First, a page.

The abundance of volatile compounds, and particularly 18 CO2, in the upper
oceanic mantle affects the style of volcanic eruptions. At mid-ocean ridges,
eruptions are generally dominated by the gentle effusion of basaltic lavas with a
low volatile content. But, explosive volcanism has been documented at some ocean
spreading centres1-3, indicative of abundant volatile compounds. Estimates of the
initial CO2 concentration of primary magmas can be used to constrain the CO2
content of the upper oceanic mantle, but these estimates vary greatly4,5. Here we
present ion microprobe measurements of the CO2 content of basaltic melt trapped
in plagioclase crystals. The crystals are derived from volcanic ash deposits erupted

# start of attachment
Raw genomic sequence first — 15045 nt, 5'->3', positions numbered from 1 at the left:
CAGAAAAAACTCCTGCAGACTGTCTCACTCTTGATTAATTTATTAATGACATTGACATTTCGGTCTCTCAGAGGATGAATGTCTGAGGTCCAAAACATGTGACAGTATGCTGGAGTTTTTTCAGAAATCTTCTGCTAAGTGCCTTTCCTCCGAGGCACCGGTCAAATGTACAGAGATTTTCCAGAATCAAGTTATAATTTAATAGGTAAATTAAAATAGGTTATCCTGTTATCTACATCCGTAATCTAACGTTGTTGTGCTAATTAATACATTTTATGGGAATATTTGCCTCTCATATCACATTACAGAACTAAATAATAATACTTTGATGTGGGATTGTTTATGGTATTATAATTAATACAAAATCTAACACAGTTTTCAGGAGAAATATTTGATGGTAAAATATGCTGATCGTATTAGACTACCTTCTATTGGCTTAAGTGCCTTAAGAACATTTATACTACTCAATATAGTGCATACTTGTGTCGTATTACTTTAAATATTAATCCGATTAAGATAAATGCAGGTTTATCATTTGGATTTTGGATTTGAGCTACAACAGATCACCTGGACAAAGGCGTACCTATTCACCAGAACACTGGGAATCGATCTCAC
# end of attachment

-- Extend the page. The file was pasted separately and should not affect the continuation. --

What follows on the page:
explosively at Axial Seamount, Juan de Fuca Ridge, in the northeast Pacific Ocean.
We report unusually high CO2 concentrations of up to 9,160 ppm, which indicate
that the upper oceanic mantle is more enriched in carbon than previously thought.
And we furthermore suggest that CO2 fluxes along mid-ocean ridges4,5 vary
significantly. Our results demonstrate that elevated fluxes of CO2 from the upper
oceanic mantle can drive explosive eruptions at mid-ocean ridges.